Research Interests



Media Coverage





Research Interests


General research statement

Human thinking often relies on prior knowledge and intuitive beliefs. These intuitions can provide us with valid problem solutions but sometimes also bias our judgment. For example, stereotypical beliefs about Africans or Muslims can severely affect an employer’s evaluation of an applicant’s job performance. Likewise, when asked whether taking the plane is safer than taking the car many people overestimate the risks of flying because of the dreadful images of crashing planes and terrorist attacks they intuitively think of. My research tries to pinpoint how such stereotypical beliefs and “gut feelings” are precisely affecting peoples’ reasoning and why some people, sometimes, manage to refrain from using them. This work is rooted in research on working memory, conflict monitoring, inhibition and dual process theories of thinking.
Some specific points

… Dual process theories of the mind …
Should human thinking be described as an interplay of an intuitive and a logical reasoning process? How does the intuitive system work? How do people retrieve prior beliefs during reasoning? How does the logical system work? Are we aware that intuitive and logical problem solutions conflict? How do we detect the conflict? How do we resolve it? Which one of these components is responsible for individual differences in reasoning ability?
… Neural basis of reasoning and decision making …
Together with a number of collaborators I'm exploring the brain regions that mediate conflict monitoring, response inhibition, and intuitive vs. logical thinking during decision making.
… Development of reasoning and decision making …
With the help of some talented students I’m also running developmental studies that explore the impact of children’s growing knowledge base on their reasoning and decision making. Since children lack many of the stereotypes that bias adults’ reasoning it has been shown that children are sometimes more logical than adults. Our studies try to clarify what happens when very young children are tested with stereotypes they are familiar with. Special interest goes to the development of the conflict detection and resolution process.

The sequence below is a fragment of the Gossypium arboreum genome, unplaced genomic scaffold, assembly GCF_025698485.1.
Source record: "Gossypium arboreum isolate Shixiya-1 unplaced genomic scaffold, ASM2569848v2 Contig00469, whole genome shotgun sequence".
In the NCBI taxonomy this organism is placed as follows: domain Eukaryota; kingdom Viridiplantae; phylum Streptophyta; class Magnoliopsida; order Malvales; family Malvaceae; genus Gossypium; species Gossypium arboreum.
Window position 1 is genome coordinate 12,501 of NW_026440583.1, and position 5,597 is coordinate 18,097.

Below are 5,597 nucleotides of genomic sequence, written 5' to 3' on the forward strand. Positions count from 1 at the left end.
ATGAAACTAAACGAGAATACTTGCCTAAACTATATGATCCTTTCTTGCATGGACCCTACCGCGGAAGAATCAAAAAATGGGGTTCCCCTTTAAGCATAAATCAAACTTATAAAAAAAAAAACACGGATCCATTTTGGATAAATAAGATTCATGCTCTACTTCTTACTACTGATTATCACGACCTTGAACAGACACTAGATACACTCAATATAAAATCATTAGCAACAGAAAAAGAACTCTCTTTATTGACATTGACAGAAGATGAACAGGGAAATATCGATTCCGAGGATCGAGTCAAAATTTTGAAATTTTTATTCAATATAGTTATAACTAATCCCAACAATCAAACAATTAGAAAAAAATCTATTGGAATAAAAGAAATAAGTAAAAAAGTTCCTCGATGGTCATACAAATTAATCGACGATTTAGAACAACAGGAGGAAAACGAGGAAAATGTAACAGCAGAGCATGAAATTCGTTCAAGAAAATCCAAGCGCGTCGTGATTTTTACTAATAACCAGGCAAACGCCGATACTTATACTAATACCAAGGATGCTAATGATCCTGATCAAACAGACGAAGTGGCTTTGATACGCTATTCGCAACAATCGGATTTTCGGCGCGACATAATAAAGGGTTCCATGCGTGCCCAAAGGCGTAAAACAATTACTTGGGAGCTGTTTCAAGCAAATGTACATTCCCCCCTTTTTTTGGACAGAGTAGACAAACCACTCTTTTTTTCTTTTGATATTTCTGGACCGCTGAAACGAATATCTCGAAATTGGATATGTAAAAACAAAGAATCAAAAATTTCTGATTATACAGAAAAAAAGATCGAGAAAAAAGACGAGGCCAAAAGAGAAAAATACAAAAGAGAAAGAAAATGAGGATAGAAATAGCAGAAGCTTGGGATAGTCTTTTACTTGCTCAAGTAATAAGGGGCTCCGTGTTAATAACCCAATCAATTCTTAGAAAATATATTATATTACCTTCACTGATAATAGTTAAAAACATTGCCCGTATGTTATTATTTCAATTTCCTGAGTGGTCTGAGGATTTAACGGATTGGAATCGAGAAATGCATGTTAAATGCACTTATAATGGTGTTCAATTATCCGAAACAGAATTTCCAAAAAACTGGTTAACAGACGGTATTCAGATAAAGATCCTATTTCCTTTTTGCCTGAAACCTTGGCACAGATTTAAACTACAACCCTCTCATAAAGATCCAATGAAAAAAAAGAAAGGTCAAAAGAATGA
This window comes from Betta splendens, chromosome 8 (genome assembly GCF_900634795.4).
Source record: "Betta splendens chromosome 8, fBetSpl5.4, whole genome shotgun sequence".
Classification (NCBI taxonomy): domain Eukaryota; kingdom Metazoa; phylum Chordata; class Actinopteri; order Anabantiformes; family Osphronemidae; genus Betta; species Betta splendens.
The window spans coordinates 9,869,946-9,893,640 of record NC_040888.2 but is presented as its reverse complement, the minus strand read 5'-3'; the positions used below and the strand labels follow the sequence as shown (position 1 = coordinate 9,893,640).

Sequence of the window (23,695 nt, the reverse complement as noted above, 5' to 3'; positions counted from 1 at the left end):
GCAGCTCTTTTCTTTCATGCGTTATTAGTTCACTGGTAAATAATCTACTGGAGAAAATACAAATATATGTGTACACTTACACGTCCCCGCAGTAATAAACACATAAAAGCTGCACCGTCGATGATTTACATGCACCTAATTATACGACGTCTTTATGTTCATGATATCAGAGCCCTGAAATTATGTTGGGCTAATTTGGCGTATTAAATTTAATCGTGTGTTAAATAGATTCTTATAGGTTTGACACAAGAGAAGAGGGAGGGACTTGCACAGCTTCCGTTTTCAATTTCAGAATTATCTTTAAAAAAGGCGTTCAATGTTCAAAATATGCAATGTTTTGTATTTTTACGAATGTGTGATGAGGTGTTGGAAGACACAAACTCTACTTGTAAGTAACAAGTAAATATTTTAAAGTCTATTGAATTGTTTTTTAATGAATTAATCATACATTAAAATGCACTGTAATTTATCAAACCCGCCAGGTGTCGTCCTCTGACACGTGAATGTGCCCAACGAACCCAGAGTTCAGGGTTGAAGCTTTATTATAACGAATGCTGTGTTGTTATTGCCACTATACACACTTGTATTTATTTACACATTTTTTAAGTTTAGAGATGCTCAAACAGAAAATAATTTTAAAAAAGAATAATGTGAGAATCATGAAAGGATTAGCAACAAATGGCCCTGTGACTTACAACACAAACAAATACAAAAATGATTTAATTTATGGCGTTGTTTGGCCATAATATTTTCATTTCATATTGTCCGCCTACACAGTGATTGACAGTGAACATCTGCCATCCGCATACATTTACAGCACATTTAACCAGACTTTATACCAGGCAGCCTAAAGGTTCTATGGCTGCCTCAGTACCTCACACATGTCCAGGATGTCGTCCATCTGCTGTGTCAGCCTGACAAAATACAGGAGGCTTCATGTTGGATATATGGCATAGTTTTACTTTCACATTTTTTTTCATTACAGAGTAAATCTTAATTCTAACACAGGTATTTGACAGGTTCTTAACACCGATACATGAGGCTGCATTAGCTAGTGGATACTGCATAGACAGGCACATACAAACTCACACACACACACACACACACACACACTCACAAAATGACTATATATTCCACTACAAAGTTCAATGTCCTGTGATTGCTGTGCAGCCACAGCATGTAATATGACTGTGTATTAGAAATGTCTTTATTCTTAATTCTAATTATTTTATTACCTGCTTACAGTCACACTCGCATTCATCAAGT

… Power of unconscious thinking …
In the scientific literature we are typically quite negative about intuitive thinking. We tend to focus on the fact that intuitive responses and snap judgments are quite frequently biasing sound reasoning. Of course, following your “gut feeling” is not always wrong. In the more popular literature there are numerous examples of the benefits of making unconscious decisions. Malcolm Gladwell’s best-seller “Blink” is probably one of the most famous examples. I know that phrases like “learning to use your unconscious power” can sound a bit tacky at times but the basic idea behind it is nevertheless intriguing. I’m interested in the empirical exploration of the characteristics of intuitive reasoning. In the end this should also allow us to define what intuitive or unconscious thinking really is and under which circumstances it is useful. Who knows, maybe it will allow me to write my own million dollar selling book one day … I’m keeping my fingers crossed.
… Miscellaneous …
Other side projects I’m working on are the measurement of peoples’ cognitive capacities (more specifically the development of working memory tests), and the role and nature of implicit assumptions (so-called implicatures) in human communication.
… Research funding …
My research is funded by the French national research agency (CNRS). I started working as a tenured CNRS research scientist at the University of Toulouse in 2010 and moved to Paris Descartes University in 2012. Before I joined CNRS I worked at the University of Leuven (Belgium), York University (Toronto, Canada), and the University of California Santa Barbara (USA).

… Editorial activities …

In the past I served as Associate Editor for Psychonomic Bulletin & Review. I'm currently a Consulting Editor for the Journal of Experimental Psychology: General and Thinking & Reasoning.